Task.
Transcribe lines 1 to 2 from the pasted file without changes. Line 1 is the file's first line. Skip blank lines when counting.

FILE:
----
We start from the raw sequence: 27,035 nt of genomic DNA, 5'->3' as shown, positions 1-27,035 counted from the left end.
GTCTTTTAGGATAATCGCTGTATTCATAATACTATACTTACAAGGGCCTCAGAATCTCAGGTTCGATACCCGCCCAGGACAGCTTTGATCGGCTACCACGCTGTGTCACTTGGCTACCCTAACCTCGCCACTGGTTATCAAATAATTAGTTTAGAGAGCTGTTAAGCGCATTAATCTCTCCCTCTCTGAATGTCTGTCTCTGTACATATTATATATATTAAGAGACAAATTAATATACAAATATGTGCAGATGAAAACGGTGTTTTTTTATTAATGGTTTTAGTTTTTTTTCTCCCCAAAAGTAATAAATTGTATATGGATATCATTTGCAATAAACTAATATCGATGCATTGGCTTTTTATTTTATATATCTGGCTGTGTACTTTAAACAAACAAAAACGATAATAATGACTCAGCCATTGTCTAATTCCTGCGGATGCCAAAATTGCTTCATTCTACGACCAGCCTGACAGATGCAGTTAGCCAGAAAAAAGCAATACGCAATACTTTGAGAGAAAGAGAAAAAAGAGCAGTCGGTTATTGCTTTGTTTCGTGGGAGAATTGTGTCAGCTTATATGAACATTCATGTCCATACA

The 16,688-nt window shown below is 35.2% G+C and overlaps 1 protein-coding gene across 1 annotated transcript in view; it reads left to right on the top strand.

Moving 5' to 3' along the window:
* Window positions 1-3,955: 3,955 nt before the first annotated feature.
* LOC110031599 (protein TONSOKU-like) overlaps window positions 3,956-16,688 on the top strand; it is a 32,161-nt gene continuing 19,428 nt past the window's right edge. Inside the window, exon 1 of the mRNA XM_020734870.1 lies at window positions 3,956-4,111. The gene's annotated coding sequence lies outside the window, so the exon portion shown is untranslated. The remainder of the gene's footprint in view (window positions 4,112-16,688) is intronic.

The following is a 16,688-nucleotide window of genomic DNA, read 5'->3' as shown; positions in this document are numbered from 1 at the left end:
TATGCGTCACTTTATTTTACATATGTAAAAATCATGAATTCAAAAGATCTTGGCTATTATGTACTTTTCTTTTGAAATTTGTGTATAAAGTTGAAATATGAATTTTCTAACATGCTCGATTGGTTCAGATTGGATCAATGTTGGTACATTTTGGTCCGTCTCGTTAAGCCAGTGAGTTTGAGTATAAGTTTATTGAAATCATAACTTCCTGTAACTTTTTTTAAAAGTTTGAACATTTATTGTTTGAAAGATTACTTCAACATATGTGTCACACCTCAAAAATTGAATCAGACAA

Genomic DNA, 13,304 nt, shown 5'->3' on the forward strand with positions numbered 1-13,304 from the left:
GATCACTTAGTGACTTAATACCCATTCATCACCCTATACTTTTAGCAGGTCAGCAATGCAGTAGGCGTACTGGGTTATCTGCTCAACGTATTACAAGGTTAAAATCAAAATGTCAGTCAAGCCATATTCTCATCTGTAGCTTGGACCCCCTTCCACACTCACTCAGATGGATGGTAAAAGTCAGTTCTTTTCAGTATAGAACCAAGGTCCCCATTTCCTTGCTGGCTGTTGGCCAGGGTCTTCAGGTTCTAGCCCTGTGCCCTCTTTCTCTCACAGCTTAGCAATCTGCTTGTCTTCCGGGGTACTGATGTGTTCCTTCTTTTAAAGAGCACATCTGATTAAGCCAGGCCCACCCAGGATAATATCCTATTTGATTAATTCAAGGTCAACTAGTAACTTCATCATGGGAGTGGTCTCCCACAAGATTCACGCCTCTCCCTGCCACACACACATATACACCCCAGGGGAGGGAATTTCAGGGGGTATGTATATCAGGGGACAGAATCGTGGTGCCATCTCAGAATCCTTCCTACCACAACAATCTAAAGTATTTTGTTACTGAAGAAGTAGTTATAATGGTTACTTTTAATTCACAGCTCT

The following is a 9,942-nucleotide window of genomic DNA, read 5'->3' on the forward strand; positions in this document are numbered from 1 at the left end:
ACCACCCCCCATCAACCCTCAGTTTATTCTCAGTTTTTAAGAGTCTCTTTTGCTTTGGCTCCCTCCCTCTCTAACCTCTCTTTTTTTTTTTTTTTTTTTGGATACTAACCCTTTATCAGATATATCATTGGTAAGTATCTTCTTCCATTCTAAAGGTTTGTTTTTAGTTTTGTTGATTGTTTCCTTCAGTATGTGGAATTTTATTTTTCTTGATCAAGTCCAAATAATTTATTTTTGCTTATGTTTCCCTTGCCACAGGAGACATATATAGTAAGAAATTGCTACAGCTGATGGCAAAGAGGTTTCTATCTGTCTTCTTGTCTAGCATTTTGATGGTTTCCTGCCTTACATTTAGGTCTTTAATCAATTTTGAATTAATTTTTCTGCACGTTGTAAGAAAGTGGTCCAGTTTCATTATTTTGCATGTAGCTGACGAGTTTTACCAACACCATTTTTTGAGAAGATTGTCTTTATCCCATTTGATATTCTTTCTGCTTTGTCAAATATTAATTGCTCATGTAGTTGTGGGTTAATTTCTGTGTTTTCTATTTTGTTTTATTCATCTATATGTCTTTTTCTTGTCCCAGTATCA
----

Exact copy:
We start from the raw sequence: 27,035 nt of genomic DNA, 5'->3' as shown, positions 1-27,035 counted from the left end.
GTCTTTTAGGATAATCGCTGTATTCATAATACTATACTTACAAGGGCCTCAGAATCTCAGGTTCGATACCCGCCCAGGACAGCTTTGATCGGCTACCACGCTGTGTCACTTGGCTACCCTAACCTCGCCACTGGTTATCAAATAATTAGTTTAGAGAGCTGTTAAGCGCATTAATCTCTCCCTCTCTGAATGTCTGTCTCTGTACATATTATATATATTAAGAGACAAATTAATATACAAATATGTGCAGATGAAAACGGTGTTTTTTTATTAATGGTTTTAGTTTTTTTTCTCCCCAAAAGTAATAAATTGTATATGGATATCATTTGCAATAAACTAATATCGATGCATTGGCTTTTTATTTTATATATCTGGCTGTGTACTTTAAACAAACAAAAACGATAATAATGACTCAGCCATTGTCTAATTCCTGCGGATGCCAAAATTGCTTCATTCTACGACCAGCCTGACAGATGCAGTTAGCCAGAAAAAAGCAATACGCAATACTTTGAGAGAAAGAGAAAAAAGAGCAGTCGGTTATTGCTTTGTTTCGTGGGAGAATTGTGTCAGCTTATATGAACATTCATGTCCATACA